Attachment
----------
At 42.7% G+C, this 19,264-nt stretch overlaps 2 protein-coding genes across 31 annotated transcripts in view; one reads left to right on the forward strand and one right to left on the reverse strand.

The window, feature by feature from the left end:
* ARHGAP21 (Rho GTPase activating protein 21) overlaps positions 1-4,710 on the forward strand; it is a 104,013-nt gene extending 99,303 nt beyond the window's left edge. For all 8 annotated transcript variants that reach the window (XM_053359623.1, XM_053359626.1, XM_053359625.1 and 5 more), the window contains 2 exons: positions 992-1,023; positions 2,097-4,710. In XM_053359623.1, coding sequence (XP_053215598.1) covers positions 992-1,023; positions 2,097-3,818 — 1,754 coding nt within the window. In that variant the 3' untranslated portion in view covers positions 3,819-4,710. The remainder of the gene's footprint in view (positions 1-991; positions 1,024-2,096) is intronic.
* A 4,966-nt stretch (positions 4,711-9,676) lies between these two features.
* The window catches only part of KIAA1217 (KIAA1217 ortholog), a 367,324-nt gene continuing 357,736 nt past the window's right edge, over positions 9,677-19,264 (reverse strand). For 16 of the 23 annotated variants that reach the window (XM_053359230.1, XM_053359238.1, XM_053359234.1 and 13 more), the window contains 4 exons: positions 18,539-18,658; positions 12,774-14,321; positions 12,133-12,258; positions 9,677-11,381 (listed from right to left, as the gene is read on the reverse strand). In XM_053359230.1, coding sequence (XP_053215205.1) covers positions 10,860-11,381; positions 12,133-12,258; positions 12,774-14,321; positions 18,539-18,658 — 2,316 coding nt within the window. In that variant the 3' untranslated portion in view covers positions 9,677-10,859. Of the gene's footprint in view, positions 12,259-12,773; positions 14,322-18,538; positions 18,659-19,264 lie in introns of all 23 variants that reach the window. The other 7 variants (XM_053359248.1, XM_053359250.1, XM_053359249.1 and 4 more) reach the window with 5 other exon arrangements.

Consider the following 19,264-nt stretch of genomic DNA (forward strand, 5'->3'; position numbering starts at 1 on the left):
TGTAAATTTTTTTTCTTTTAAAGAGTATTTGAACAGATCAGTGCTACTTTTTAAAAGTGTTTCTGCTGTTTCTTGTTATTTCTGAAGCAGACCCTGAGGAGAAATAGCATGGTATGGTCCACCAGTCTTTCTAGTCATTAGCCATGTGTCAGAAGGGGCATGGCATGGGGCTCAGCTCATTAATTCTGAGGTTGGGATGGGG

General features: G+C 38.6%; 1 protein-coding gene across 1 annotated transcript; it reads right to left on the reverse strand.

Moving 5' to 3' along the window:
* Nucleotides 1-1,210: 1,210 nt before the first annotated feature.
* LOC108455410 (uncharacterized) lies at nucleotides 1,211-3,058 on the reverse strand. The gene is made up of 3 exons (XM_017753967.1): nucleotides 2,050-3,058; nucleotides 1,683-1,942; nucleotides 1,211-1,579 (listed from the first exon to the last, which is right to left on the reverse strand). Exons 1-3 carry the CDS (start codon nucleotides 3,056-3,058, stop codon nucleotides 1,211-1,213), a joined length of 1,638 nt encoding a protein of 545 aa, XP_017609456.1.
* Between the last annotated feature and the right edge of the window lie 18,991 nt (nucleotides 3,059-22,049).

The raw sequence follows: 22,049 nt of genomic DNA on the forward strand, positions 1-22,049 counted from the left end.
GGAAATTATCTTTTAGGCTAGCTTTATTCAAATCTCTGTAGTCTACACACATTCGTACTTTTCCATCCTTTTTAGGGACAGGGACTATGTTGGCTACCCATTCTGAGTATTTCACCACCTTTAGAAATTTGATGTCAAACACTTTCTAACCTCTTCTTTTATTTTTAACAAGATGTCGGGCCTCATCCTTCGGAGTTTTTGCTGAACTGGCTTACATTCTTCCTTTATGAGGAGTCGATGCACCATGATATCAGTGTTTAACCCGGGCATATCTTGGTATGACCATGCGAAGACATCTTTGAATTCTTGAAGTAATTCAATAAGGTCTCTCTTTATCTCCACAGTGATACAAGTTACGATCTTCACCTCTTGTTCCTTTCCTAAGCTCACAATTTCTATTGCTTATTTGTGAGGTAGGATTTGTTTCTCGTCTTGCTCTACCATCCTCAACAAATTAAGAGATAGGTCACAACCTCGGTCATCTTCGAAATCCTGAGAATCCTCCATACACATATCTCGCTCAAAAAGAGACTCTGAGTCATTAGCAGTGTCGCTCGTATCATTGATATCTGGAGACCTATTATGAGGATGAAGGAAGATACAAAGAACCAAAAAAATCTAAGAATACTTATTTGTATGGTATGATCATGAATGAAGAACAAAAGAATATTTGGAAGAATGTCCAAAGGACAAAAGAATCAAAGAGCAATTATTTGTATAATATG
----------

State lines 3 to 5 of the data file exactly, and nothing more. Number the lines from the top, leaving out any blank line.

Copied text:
* ARHGAP21 (Rho GTPase activating protein 21) overlaps positions 1-4,710 on the forward strand; it is a 104,013-nt gene extending 99,303 nt beyond the window's left edge. For all 8 annotated transcript variants that reach the window (XM_053359623.1, XM_053359626.1, XM_053359625.1 and 5 more), the window contains 2 exons: positions 992-1,023; positions 2,097-4,710. In XM_053359623.1, coding sequence (XP_053215598.1) covers positions 992-1,023; positions 2,097-3,818 — 1,754 coding nt within the window. In that variant the 3' untranslated portion in view covers positions 3,819-4,710. The remainder of the gene's footprint in view (positions 1-991; positions 1,024-2,096) is intronic.
* A 4,966-nt stretch (positions 4,711-9,676) lies between these two features.
* The window catches only part of KIAA1217 (KIAA1217 ortholog), a 367,324-nt gene continuing 357,736 nt past the window's right edge, over positions 9,677-19,264 (reverse strand). For 16 of the 23 annotated variants that reach the window (XM_053359230.1, XM_053359238.1, XM_053359234.1 and 13 more), the window contains 4 exons: positions 18,539-18,658; positions 12,774-14,321; positions 12,133-12,258; positions 9,677-11,381 (listed from right to left, as the gene is read on the reverse strand). In XM_053359230.1, coding sequence (XP_053215205.1) covers positions 10,860-11,381; positions 12,133-12,258; positions 12,774-14,321; positions 18,539-18,658 — 2,316 coding nt within the window. In that variant the 3' untranslated portion in view covers positions 9,677-10,859. Of the gene's footprint in view, positions 12,259-12,773; positions 14,322-18,538; positions 18,659-19,264 lie in introns of all 23 variants that reach the window. The other 7 variants (XM_053359248.1, XM_053359250.1, XM_053359249.1 and 4 more) reach the window with 5 other exon arrangements.